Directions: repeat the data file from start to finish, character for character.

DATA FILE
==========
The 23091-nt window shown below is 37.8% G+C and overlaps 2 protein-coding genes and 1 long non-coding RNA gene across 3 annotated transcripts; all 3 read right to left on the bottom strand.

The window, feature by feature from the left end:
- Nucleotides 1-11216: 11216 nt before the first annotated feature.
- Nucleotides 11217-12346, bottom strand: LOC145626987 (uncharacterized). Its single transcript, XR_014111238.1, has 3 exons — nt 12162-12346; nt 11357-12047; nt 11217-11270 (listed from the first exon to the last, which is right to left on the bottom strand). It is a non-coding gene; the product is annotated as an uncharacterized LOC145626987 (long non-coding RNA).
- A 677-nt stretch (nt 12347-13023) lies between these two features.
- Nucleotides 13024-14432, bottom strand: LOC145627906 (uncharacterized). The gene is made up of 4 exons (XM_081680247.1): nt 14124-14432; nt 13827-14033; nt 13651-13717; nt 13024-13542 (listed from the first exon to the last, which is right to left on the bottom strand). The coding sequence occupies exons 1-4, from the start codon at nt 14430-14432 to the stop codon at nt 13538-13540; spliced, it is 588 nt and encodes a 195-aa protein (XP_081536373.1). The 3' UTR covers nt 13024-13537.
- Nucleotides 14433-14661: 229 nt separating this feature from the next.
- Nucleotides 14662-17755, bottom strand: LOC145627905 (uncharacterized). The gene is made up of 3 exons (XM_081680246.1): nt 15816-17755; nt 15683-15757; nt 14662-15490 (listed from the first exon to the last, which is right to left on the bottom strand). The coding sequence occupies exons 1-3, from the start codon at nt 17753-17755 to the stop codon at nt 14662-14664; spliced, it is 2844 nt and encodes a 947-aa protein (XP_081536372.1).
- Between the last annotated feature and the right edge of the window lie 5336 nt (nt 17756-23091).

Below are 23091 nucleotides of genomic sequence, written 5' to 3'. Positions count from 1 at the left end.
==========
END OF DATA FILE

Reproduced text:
The 23091-nt window shown below is 37.8% G+C and overlaps 2 protein-coding genes and 1 long non-coding RNA gene across 3 annotated transcripts; all 3 read right to left on the bottom strand.

The window, feature by feature from the left end:
- Nucleotides 1-11216: 11216 nt before the first annotated feature.
- Nucleotides 11217-12346, bottom strand: LOC145626987 (uncharacterized). Its single transcript, XR_014111238.1, has 3 exons — nt 12162-12346; nt 11357-12047; nt 11217-11270 (listed from the first exon to the last, which is right to left on the bottom strand). It is a non-coding gene; the product is annotated as an uncharacterized LOC145626987 (long non-coding RNA).
- A 677-nt stretch (nt 12347-13023) lies between these two features.
- Nucleotides 13024-14432, bottom strand: LOC145627906 (uncharacterized). The gene is made up of 4 exons (XM_081680247.1): nt 14124-14432; nt 13827-14033; nt 13651-13717; nt 13024-13542 (listed from the first exon to the last, which is right to left on the bottom strand). The coding sequence occupies exons 1-4, from the start codon at nt 14430-14432 to the stop codon at nt 13538-13540; spliced, it is 588 nt and encodes a 195-aa protein (XP_081536373.1). The 3' UTR covers nt 13024-13537.
- Nucleotides 14433-14661: 229 nt separating this feature from the next.
- Nucleotides 14662-17755, bottom strand: LOC145627905 (uncharacterized). The gene is made up of 3 exons (XM_081680246.1): nt 15816-17755; nt 15683-15757; nt 14662-15490 (listed from the first exon to the last, which is right to left on the bottom strand). The coding sequence occupies exons 1-3, from the start codon at nt 17753-17755 to the stop codon at nt 14662-14664; spliced, it is 2844 nt and encodes a 947-aa protein (XP_081536372.1).
- Between the last annotated feature and the right edge of the window lie 5336 nt (nt 17756-23091).

Below are 23091 nucleotides of genomic sequence, written 5' to 3'. Positions count from 1 at the left end.